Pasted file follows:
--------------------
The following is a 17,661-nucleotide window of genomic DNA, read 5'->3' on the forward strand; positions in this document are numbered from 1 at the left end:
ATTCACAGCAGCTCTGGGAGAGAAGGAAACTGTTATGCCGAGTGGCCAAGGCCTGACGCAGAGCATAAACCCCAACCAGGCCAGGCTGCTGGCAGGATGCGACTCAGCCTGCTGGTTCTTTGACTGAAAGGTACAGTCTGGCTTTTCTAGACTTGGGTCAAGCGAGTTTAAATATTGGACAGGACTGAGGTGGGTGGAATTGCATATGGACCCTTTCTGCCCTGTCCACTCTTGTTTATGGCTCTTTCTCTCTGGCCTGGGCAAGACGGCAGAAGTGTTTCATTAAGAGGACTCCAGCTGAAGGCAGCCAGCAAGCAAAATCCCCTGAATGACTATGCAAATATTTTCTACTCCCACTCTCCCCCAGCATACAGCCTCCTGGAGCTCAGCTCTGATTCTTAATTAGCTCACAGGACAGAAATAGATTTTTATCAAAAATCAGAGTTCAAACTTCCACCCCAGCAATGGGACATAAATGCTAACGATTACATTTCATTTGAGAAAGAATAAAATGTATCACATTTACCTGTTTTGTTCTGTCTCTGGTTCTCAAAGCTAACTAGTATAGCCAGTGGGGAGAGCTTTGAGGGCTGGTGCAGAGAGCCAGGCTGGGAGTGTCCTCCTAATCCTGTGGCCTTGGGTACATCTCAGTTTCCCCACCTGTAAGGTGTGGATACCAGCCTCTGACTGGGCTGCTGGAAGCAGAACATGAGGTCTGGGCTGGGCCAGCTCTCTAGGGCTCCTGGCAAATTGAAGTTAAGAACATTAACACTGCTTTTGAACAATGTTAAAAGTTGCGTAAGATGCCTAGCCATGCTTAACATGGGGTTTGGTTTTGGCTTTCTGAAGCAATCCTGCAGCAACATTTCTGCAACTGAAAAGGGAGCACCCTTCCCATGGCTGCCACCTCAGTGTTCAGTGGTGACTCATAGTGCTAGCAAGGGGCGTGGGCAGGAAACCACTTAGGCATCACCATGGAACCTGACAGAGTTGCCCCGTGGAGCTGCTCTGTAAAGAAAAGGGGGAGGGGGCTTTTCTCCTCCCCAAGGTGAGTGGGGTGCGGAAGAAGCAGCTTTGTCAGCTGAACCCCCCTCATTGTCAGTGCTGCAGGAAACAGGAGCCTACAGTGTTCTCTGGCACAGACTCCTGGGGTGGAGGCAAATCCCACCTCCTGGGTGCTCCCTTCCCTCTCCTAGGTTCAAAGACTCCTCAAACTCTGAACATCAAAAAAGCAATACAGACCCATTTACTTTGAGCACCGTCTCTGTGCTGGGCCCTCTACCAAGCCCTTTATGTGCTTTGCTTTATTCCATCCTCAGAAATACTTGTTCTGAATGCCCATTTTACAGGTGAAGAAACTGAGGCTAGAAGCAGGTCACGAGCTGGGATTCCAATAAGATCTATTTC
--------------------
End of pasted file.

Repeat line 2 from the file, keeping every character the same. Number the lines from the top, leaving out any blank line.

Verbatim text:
ATTCACAGCAGCTCTGGGAGAGAAGGAAACTGTTATGCCGAGTGGCCAAGGCCTGACGCAGAGCATAAACCCCAACCAGGCCAGGCTGCTGGCAGGATGCGACTCAGCCTGCTGGTTCTTTGACTGAAAGGTACAGTCTGGCTTTTCTAGACTTGGGTCAAGCGAGTTTAAATATTGGACAGGACTGAGGTGGGTGGAATTGCATATGGACCCTTTCTGCCCTGTCCACTCTTGTTTATGGCTCTTTCTCTCTGGCCTGGGCAAGACGGCAGAAGTGTTTCATTAAGAGGACTCCAGCTGAAGGCAGCCAGCAAGCAAAATCCCCTGAATGACTATGCAAATATTTTCTACTCCCACTCTCCCCCAGCATACAGCCTCCTGGAGCTCAGCTCTGATTCTTAATTAGCTCACAGGACAGAAATAGATTTTTATCAAAAATCAGAGTTCAAACTTCCACCCCAGCAATGGGACATAAATGCTAACGATTACATTTCATTTGAGAAAGAATAAAATGTATCACATTTACCTGTTTTGTTCTGTCTCTGGTTCTCAAAGCTAACTAGTATAGCCAGTGGGGAGAGCTTTGAGGGCTGGTGCAGAGAGCCAGGCTGGGAGTGTCCTCCTAATCCTGTGGCCTTGGGTACATCTCAGTTTCCCCACCTGTAAGGTGTGGATACCAGCCTCTGACTGGGCTGCTGGAAGCAGAACATGAGGTCTGGGCTGGGCCAGCTCTCTAGGGCTCCTGGCAAATTGAAGTTAAGAACATTAACACTGCTTTTGAACAATGTTAAAAGTTGCGTAAGATGCCTAGCCATGCTTAACATGGGGTTTGGTTTTGGCTTTCTGAAGCAATCCTGCAGCAACATTTCTGCAACTGAAAAGGGAGCACCCTTCCCATGGCTGCCACCTCAGTGTTCAGTGGTGACTCATAGTGCTAGCAAGGGGCGTGGGCAGGAAACCACTTAGGCATCACCATGGAACCTGACAGAGTTGCCCCGTGGAGCTGCTCTGTAAAGAAAAGGGGGAGGGGGCTTTTCTCCTCCCCAAGGTGAGTGGGGTGCGGAAGAAGCAGCTTTGTCAGCTGAACCCCCCTCATTGTCAGTGCTGCAGGAAACAGGAGCCTACAGTGTTCTCTGGCACAGACTCCTGGGGTGGAGGCAAATCCCACCTCCTGGGTGCTCCCTTCCCTCTCCTAGGTTCAAAGACTCCTCAAACTCTGAACATCAAAAAAGCAATACAGACCCATTTACTTTGAGCACCGTCTCTGTGCTGGGCCCTCTACCAAGCCCTTTATGTGCTTTGCTTTATTCCATCCTCAGAAATACTTGTTCTGAATGCCCATTTTACAGGTGAAGAAACTGAGGCTAGAAGCAGGTCACGAGCTGGGATTCCAATAAGATCTATTTC